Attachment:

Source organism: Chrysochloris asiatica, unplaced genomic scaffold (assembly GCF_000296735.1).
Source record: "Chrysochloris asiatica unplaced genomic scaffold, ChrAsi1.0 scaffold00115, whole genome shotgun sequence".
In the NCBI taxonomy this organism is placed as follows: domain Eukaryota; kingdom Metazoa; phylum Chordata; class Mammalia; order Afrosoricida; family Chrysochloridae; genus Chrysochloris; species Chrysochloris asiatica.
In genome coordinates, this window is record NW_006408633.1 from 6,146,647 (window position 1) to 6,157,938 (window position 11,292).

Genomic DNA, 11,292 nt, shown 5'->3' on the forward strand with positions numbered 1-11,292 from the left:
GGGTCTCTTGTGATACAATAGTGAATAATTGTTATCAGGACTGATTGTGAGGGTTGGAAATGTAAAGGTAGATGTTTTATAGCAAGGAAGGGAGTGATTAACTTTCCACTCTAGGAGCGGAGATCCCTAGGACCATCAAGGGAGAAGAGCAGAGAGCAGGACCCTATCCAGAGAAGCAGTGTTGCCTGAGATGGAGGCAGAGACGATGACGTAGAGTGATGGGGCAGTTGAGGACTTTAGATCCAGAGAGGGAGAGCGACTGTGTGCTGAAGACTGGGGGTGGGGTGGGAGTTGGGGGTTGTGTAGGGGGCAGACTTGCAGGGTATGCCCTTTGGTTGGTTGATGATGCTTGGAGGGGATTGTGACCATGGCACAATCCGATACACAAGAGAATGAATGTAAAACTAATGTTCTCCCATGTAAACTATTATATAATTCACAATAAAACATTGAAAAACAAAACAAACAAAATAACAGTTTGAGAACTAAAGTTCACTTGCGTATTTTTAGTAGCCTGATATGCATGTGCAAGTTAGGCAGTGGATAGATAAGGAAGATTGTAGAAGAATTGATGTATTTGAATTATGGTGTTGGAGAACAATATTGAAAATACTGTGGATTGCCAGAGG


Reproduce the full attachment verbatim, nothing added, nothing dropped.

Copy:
Source organism: Chrysochloris asiatica, unplaced genomic scaffold (assembly GCF_000296735.1).
Source record: "Chrysochloris asiatica unplaced genomic scaffold, ChrAsi1.0 scaffold00115, whole genome shotgun sequence".
In the NCBI taxonomy this organism is placed as follows: domain Eukaryota; kingdom Metazoa; phylum Chordata; class Mammalia; order Afrosoricida; family Chrysochloridae; genus Chrysochloris; species Chrysochloris asiatica.
In genome coordinates, this window is record NW_006408633.1 from 6,146,647 (window position 1) to 6,157,938 (window position 11,292).

Genomic DNA, 11,292 nt, shown 5'->3' on the forward strand with positions numbered 1-11,292 from the left:
GGGTCTCTTGTGATACAATAGTGAATAATTGTTATCAGGACTGATTGTGAGGGTTGGAAATGTAAAGGTAGATGTTTTATAGCAAGGAAGGGAGTGATTAACTTTCCACTCTAGGAGCGGAGATCCCTAGGACCATCAAGGGAGAAGAGCAGAGAGCAGGACCCTATCCAGAGAAGCAGTGTTGCCTGAGATGGAGGCAGAGACGATGACGTAGAGTGATGGGGCAGTTGAGGACTTTAGATCCAGAGAGGGAGAGCGACTGTGTGCTGAAGACTGGGGGTGGGGTGGGAGTTGGGGGTTGTGTAGGGGGCAGACTTGCAGGGTATGCCCTTTGGTTGGTTGATGATGCTTGGAGGGGATTGTGACCATGGCACAATCCGATACACAAGAGAATGAATGTAAAACTAATGTTCTCCCATGTAAACTATTATATAATTCACAATAAAACATTGAAAAACAAAACAAACAAAATAACAGTTTGAGAACTAAAGTTCACTTGCGTATTTTTAGTAGCCTGATATGCATGTGCAAGTTAGGCAGTGGATAGATAAGGAAGATTGTAGAAGAATTGATGTATTTGAATTATGGTGTTGGAGAACAATATTGAAAATACTGTGGATTGCCAGAGG